A future site which it seems is on shakier ground today, because by the end of the last night's hour-long, standing-room-only meeting, the district said it would now delay the Jubilee Park land grab for six months while DISD staff reexamines other possible locations that would have less of an impact on the neighborhood.
"We're here to hear your concerns and to talk about the past, present and future of O.M. Roberts," said District 9 trustee Bernadette Nutall when calling the meeting to order. On stage, she was joined by Arnold Viramontes, DISD chief of staff, and Phil Jimerson, DISD executive director of construction services.
"I understand that DISD does not have the trust of the public," she said early on in the meeting. Acknowledging that folks "don't trust DISD," she even "owned up" to the fact that the district "has not always been on the up and up with the public." But Nutall repeatedly said she was trying to gain their trust: "We need to make the best decision for our students, as well as for the community."
A community who turned out in an impressive show of opposition to the district's use of eminent domain in the neighborhood -- though those for and against were both wearing purple shirts to express their position. In addition to the residents affected by the land grab and parents of students who attend O.M. Roberts, a huge contingent of the businesses who rely on Vickery Wholesale Greenhouse showed up to voice their concerns about shutting down the successful business, which has been serving Dallas and nearby cities since 1952.
"I've been to so many City Council meetings where they talk about bringing commerce to the south side of town, and you want to destroy a crown jewel," said Terri Raith, a Junius Heights resident and real estate agent who once worked for Vickery. She was interrupted by a burst of applause from the audience.
But, for all the opposition to the current plans, most in the crowd seemed to support improvements or even a new building, just not at the expense of the neighborhood's long-time residents and Vickery.
Several residents brought up vacant lots in the area as alternatives, as well as other school sites like Fannie C. Harris Elementary. But DISD staff said Fannie C. Harris wasn't chosen for the site was due to "capacity limitations."
On several occasions the crowd turned downright ornery, like when long-time Jubilee Park resident and property owner Jewel Floyd remarked that DISD officials should be "locked up" based on their actions thus far. The crowd erupted with cheers and applause.
Moments later later, a woman piped up pressing Nutall to answer whether or not the district would stop condemning properties and buying up land until the other sites and options have been considered. "All hearings have been stopped," Nutall answered, looking to Viramontes and Jimerson for confirmation. "They've stopped all hearings," she reiterated.
Then, while one attendee was trying to ask a question about whether DISD has considered the ripple effect that closing a business like Vickery would have throughout the neighborhood and surrounding areas, Viramontes, Jimerson and another guy in a suit were whispering quietly on the stage. Several folks in the crowd noticed the conversation, and then angrily voiced their disapproval."You're not even listening to him!!" one woman shouted. "Do you have any idea what this man just said!!?" another voice called out.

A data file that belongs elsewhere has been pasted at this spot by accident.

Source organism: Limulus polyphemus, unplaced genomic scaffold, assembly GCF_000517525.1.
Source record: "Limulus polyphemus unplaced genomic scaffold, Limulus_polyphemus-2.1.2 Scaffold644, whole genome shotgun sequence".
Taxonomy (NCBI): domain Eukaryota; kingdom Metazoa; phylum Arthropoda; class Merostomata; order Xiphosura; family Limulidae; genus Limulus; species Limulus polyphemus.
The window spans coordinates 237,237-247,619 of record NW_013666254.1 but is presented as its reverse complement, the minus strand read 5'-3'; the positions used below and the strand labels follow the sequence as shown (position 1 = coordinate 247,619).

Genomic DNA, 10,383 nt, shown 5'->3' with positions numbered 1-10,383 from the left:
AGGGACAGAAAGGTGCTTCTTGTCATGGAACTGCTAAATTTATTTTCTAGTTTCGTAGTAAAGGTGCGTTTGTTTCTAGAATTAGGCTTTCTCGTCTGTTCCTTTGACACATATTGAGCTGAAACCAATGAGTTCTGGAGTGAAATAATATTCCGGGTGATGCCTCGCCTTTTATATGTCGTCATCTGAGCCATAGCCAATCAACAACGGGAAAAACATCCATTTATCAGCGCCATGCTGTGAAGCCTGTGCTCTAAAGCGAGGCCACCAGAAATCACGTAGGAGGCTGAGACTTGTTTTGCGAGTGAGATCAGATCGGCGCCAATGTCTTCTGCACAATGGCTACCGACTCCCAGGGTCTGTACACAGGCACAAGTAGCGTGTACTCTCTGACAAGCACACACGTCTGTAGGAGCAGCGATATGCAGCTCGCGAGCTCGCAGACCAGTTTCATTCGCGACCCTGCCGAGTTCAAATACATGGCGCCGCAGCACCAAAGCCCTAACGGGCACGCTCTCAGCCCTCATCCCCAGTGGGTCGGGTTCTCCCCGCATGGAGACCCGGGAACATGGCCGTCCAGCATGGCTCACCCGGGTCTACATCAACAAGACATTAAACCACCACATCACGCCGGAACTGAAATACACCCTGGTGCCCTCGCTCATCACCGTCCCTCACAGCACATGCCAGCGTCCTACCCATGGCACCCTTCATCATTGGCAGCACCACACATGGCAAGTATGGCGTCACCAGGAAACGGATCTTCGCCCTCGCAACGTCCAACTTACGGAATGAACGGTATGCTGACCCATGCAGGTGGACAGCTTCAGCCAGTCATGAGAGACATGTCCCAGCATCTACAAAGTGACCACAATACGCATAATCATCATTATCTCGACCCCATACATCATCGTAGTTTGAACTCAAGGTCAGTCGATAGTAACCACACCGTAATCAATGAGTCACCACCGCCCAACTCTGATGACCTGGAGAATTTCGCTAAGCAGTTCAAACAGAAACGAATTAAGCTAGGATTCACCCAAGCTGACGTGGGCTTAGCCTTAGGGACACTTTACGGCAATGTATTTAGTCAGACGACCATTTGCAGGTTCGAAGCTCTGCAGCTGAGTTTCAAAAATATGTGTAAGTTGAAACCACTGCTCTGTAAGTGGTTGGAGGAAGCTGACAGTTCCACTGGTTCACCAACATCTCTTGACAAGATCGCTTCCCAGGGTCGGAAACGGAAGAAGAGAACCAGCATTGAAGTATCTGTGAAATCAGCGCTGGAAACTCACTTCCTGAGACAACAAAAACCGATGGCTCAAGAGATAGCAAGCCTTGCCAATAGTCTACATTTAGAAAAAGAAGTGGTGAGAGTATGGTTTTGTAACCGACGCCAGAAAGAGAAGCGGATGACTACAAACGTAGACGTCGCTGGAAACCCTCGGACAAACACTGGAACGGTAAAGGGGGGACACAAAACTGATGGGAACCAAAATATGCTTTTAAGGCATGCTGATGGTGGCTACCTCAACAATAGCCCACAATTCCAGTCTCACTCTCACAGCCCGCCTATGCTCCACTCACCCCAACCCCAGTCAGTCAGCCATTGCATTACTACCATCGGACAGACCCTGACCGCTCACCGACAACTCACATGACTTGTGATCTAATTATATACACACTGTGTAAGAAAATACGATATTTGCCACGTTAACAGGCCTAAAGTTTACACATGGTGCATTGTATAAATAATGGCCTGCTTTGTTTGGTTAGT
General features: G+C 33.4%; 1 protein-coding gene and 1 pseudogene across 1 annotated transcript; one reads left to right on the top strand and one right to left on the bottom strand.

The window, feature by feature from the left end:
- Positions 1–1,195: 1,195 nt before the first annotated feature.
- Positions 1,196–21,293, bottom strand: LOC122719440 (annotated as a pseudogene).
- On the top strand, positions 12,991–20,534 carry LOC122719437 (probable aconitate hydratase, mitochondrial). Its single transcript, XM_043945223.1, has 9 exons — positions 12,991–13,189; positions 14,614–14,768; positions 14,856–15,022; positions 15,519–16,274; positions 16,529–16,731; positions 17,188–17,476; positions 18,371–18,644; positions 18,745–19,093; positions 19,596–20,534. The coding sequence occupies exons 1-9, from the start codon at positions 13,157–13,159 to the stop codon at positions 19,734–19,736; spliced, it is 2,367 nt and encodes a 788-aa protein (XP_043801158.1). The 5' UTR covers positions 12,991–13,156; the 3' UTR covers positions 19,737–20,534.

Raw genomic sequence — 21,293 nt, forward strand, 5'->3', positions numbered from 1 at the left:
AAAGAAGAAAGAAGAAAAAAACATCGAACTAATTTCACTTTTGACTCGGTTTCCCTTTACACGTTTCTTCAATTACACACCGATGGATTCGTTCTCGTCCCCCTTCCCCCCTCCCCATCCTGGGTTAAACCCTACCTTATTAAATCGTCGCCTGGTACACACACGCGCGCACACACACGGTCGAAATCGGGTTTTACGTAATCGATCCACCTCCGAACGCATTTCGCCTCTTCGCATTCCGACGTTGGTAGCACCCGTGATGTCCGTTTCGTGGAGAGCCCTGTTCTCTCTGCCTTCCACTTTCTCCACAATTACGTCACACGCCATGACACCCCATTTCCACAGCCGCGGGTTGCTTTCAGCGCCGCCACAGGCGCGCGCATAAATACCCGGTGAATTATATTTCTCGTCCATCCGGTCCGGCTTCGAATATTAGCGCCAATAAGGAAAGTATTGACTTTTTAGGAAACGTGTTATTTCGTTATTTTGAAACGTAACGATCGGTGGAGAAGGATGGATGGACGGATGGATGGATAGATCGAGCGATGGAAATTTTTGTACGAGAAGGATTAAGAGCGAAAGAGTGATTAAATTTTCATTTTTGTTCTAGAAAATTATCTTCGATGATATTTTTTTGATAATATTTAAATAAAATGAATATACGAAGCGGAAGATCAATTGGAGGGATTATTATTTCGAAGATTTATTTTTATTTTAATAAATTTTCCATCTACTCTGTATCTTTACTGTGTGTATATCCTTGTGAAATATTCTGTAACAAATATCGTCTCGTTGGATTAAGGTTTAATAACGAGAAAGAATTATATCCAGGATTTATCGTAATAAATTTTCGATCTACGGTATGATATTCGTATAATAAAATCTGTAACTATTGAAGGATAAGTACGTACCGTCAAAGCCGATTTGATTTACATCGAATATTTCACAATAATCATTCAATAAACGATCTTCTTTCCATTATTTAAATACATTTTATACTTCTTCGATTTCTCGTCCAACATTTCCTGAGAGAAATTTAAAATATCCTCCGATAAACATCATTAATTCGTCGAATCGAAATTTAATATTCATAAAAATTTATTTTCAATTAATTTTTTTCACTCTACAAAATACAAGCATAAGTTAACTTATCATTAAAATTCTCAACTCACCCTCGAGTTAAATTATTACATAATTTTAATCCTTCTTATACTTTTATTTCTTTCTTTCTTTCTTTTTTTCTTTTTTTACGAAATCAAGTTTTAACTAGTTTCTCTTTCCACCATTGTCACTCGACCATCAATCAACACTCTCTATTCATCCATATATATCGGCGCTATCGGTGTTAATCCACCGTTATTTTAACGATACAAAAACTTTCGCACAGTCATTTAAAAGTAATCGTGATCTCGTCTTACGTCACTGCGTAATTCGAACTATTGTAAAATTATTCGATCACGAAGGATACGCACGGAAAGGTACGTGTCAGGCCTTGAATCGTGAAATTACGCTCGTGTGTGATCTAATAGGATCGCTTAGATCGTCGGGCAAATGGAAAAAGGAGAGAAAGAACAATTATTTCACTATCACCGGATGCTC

Several tense moments passed as Nutall tried to diffuse the situation. To Viramontes's credit, when pressed to recap the question, he did pretty well for having been involved in another discussion. Apparently, the reason for the aside amongst DISD staff had to do with the impromptu plan to, according to Nutall: "Put a six\-month halt on this to see what we can do."
"We've been getting a lot of phone calls about this issue," said Juan J. Ayala, state Rep. Eric Johnson's chief of staff, who at one point grabbed the mic to address audience. "I think there's an understanding that eminent domain should be a last resort," Ayala said, adding that Johnson's office would provide support to both DISD and the residents on this issue.
Then, a full 45 minutes into the hour-long meeting, an O.M. Roberts teacher stood to speak. Wearing a purple TAKS T-shirt, the man said it had been "interesting" to hear all of the opposition to the project from residents and businesses. Then the teacher said he was "worried that he hadn't heard any voices speak for the kids." The teacher spoke of the schools limited amenities and said that the children needed to be remembered in this process before ending with: "I personally think we need a new building."
Before closing the meeting, Viramontes said the district would be "going back and looking at the four or five options" -- though he and Nutall had to reiterate several times during the meeting that those sites couldn't be discussed because the holdouts had legal representation.
"We just started looking at the options, I can tell you that much," Nutall said. "We're looking, but we cannot talk about the options."
Additionally, Viramontes announced that DISD will be setting up an FAQ devoted to O.M. Roberts and the new building on its Web site, and he asked that the audience e-mail him personally with their questions and concerns, as well as any suggested alternate sites for the new building. But one man in attendance asked a question that went something like: "Isn't coming up with alternatives your job?"
During the brief press conference that followed the meeting, Jimerson said condemnation proceedings would be on hold for six months. When asked why the current site was picked over other sites, he said (with three cameramen rolling): "We already have 3.5 acres, that's basically almost half of what we needed, so we could impact less amount of property and less homeowners."
"We'll keep looking at viable alternatives," DISD spokesperson Jon Dahlander told us as he was leaving. "That's all we can do."